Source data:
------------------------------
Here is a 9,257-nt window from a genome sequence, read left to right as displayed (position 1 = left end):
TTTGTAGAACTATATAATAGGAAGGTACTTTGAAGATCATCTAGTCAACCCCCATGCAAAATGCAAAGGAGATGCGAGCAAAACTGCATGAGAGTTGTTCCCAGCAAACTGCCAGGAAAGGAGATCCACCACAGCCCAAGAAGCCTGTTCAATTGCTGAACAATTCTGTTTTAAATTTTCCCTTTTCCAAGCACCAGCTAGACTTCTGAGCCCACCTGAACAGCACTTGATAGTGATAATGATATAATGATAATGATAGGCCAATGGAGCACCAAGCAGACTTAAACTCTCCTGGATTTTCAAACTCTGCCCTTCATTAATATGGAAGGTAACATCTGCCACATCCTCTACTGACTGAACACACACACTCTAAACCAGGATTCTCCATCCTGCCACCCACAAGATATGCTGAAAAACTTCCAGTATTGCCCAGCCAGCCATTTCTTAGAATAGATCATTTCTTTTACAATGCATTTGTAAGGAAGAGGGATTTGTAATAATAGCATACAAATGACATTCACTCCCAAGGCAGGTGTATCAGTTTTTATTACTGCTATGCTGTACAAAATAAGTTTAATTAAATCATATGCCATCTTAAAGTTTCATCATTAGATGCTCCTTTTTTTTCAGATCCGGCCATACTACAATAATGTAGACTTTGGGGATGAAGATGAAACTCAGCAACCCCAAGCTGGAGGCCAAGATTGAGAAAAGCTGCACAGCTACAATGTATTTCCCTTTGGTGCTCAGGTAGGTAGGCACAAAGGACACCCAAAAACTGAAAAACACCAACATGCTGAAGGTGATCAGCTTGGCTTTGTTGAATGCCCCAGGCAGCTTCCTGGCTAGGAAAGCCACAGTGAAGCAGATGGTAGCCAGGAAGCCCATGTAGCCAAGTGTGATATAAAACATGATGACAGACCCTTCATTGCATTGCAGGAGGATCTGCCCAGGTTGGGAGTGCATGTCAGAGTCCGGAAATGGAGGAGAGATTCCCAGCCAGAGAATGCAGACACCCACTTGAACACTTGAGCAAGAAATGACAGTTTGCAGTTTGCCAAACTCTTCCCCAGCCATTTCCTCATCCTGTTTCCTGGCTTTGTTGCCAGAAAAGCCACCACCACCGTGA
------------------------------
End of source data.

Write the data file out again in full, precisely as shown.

Here is a 9,257-nt window from a genome sequence, read left to right as displayed (position 1 = left end):
TTTGTAGAACTATATAATAGGAAGGTACTTTGAAGATCATCTAGTCAACCCCCATGCAAAATGCAAAGGAGATGCGAGCAAAACTGCATGAGAGTTGTTCCCAGCAAACTGCCAGGAAAGGAGATCCACCACAGCCCAAGAAGCCTGTTCAATTGCTGAACAATTCTGTTTTAAATTTTCCCTTTTCCAAGCACCAGCTAGACTTCTGAGCCCACCTGAACAGCACTTGATAGTGATAATGATATAATGATAATGATAGGCCAATGGAGCACCAAGCAGACTTAAACTCTCCTGGATTTTCAAACTCTGCCCTTCATTAATATGGAAGGTAACATCTGCCACATCCTCTACTGACTGAACACACACACTCTAAACCAGGATTCTCCATCCTGCCACCCACAAGATATGCTGAAAAACTTCCAGTATTGCCCAGCCAGCCATTTCTTAGAATAGATCATTTCTTTTACAATGCATTTGTAAGGAAGAGGGATTTGTAATAATAGCATACAAATGACATTCACTCCCAAGGCAGGTGTATCAGTTTTTATTACTGCTATGCTGTACAAAATAAGTTTAATTAAATCATATGCCATCTTAAAGTTTCATCATTAGATGCTCCTTTTTTTTCAGATCCGGCCATACTACAATAATGTAGACTTTGGGGATGAAGATGAAACTCAGCAACCCCAAGCTGGAGGCCAAGATTGAGAAAAGCTGCACAGCTACAATGTATTTCCCTTTGGTGCTCAGGTAGGTAGGCACAAAGGACACCCAAAAACTGAAAAACACCAACATGCTGAAGGTGATCAGCTTGGCTTTGTTGAATGCCCCAGGCAGCTTCCTGGCTAGGAAAGCCACAGTGAAGCAGATGGTAGCCAGGAAGCCCATGTAGCCAAGTGTGATATAAAACATGATGACAGACCCTTCATTGCATTGCAGGAGGATCTGCCCAGGTTGGGAGTGCATGTCAGAGTCCGGAAATGGAGGAGAGATTCCCAGCCAGAGAATGCAGACACCCACTTGAACACTTGAGCAAGAAATGACAGTTTGCAGTTTGCCAAACTCTTCCCCAGCCATTTCCTCATCCTGTTTCCTGGCTTTGTTGCCAGAAAAGCCACCACCACCGTGA